CyberMotion Simulator

MPI CyberMotion Simulator with cabin
open cabin
Sustained accelerations are usually simulated by use of motion cueing algorithms that involve washout filters. Using these algorithms, a fraction of the gravity vector generates the sensation of acceleration by an unperceived backward tilt of the cabin. A different solution to simulate sustained accelerations involves centrifugal force. If a subject is rotated continuously, the canal system adapts and the centrifugal force generates the perception of an ongoing acceleration. Both solutions require the subject to be seated in a closed cabin because the visual system would otherwise destroy the illusion.

Together with a local company (BEC, Reutlingen) the MPI developed a closed cabin for the MPS Cyber Motion Simulator. The cabin is equipped with a stereo projection and mounting possibilities for force feedback haptic devices like the Sensodrive steering wheel and the Wittenstein controls used for helicopter and flight simulation. To achieve continuous rotation around the base axis, the robot arm was modified by the manufacturer (KUKA robot AG, Germany). The robot was equipped with a different transmission and further mechanical modifications. Motor power and electrical control signals are transmitted to the robot by slip rings, an outer slip ring for power lines and an inner slip ring for high frequency signals. In its standard configuration, the cabin is attached to the robot flange from behind. In this configuration the subject faces outwards and it is possible to simulate constant deceleration by rotating the robot around its base axis. The 6 axes of the robot do not allow the possibility to place the subject facing inwards towards the base of the robot, so as to simulate constant acceleration. In order to achieve this possibility, the cabin was equipped with an actuated seventh axis. The C-shaped flange, along which the cabin axis can slide, provides the possibility to steer the robot into a position in which the cabin is attached to the robot flange from below. In this configuration, turning the last robot axis allows placing the subject towards the center of rotation that in turn grants the possibility to simulate a constant acceleration. The robot is equipped with its 6 axis controller and the 7th axis is equipped with a self developed separate controller. To achieve synchronized operation of the full 7 axis system, a combined control system was developed. This control system also monitors and supervises all safety devices and offers the possibility for manual and automated control of the MPI CyberMotion Simulator.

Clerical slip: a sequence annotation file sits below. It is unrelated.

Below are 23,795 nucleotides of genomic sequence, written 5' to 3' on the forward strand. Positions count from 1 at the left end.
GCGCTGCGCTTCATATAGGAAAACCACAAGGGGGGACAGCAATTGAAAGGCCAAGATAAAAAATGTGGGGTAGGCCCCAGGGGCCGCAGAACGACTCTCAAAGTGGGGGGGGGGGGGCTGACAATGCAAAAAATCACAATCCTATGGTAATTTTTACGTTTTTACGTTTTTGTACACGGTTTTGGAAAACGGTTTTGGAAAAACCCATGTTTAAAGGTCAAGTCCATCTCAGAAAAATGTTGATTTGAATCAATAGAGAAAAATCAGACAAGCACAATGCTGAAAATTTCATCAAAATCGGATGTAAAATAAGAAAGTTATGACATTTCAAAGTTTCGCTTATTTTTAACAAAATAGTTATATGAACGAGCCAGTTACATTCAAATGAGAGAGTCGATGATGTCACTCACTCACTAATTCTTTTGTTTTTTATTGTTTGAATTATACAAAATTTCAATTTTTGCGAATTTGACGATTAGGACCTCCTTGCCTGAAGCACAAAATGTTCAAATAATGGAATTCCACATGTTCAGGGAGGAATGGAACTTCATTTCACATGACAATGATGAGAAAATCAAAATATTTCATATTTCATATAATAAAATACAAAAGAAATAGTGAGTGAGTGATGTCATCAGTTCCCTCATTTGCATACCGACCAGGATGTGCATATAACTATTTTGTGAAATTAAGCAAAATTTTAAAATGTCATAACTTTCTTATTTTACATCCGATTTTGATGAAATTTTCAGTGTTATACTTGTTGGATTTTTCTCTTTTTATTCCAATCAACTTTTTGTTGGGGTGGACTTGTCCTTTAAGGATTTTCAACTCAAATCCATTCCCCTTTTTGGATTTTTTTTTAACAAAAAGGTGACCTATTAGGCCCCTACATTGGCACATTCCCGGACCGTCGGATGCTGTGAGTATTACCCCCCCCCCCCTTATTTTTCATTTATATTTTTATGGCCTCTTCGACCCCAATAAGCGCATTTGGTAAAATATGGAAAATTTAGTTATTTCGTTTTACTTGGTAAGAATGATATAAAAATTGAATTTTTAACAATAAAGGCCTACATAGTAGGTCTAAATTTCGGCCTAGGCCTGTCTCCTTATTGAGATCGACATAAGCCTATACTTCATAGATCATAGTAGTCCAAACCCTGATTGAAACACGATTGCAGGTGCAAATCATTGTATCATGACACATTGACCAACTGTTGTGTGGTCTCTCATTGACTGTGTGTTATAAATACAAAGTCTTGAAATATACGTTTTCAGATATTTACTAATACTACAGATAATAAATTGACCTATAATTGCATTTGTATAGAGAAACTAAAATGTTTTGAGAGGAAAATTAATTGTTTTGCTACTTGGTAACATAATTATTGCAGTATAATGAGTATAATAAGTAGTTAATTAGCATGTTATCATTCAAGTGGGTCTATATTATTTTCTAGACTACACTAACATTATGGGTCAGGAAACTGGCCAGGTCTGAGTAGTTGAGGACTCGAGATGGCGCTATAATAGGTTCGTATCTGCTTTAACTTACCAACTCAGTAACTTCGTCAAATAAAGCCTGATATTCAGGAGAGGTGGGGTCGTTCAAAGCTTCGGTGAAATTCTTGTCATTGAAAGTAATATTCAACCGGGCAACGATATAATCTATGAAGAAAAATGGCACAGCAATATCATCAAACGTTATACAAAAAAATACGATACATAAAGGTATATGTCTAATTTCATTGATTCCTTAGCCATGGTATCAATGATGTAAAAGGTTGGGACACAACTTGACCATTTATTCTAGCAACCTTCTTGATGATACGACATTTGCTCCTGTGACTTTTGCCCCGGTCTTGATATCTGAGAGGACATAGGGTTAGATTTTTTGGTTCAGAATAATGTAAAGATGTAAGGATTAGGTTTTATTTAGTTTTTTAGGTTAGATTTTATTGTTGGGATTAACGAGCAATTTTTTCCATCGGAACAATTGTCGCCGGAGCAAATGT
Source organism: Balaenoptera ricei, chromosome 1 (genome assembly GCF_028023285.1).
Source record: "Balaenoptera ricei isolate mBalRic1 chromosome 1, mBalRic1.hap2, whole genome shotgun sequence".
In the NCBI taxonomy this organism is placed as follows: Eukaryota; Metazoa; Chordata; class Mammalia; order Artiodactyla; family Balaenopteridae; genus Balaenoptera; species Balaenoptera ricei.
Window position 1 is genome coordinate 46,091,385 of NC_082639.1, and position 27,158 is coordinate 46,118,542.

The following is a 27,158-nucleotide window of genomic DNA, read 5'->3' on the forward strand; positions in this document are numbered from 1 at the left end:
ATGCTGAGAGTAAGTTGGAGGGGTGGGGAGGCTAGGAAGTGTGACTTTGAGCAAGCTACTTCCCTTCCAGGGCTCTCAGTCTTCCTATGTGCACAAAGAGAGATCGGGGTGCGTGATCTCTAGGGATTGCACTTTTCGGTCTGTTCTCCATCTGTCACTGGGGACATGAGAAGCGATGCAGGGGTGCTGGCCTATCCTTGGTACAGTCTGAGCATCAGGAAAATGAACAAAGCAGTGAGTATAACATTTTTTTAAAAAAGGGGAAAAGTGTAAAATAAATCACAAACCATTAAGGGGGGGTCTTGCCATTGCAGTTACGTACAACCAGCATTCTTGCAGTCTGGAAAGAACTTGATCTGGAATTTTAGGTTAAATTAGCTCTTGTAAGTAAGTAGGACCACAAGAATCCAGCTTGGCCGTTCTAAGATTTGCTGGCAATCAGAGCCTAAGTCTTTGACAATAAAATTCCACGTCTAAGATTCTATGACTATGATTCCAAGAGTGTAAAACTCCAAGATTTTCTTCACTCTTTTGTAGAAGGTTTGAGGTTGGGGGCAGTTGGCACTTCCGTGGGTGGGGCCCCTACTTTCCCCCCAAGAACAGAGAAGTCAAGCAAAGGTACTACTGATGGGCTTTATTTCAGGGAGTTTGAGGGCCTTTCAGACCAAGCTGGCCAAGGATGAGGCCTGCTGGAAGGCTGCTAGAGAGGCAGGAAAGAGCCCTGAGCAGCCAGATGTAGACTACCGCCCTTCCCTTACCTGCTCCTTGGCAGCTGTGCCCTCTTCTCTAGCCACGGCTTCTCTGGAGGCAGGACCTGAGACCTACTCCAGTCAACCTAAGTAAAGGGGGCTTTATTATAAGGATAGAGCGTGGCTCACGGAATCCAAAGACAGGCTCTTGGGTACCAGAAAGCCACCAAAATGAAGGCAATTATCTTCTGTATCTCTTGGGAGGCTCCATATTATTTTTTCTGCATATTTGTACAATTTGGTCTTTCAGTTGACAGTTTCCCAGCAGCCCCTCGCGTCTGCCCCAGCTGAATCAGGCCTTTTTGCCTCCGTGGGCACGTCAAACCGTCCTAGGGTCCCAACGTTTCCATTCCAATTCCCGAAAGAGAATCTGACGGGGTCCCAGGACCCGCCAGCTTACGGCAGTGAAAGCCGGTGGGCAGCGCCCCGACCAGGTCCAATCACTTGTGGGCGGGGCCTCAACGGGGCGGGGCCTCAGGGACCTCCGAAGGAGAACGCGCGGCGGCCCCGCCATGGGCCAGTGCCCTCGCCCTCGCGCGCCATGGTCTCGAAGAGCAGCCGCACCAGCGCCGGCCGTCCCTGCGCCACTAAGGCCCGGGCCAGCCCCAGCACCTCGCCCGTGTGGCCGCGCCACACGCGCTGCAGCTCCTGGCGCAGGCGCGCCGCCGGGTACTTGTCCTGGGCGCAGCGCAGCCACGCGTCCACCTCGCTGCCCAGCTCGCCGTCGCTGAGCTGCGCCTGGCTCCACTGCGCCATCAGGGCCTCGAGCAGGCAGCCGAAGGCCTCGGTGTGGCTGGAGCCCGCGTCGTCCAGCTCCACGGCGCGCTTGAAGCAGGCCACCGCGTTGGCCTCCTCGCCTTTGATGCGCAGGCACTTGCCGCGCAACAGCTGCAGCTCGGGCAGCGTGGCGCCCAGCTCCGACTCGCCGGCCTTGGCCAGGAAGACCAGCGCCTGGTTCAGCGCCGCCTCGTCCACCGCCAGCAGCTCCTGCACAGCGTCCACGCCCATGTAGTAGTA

Stewart Motion Platform (MotionLab)

Reconstruction of the MotionLab
Foto: GEHIRN&GEIST/Manfred Zentsch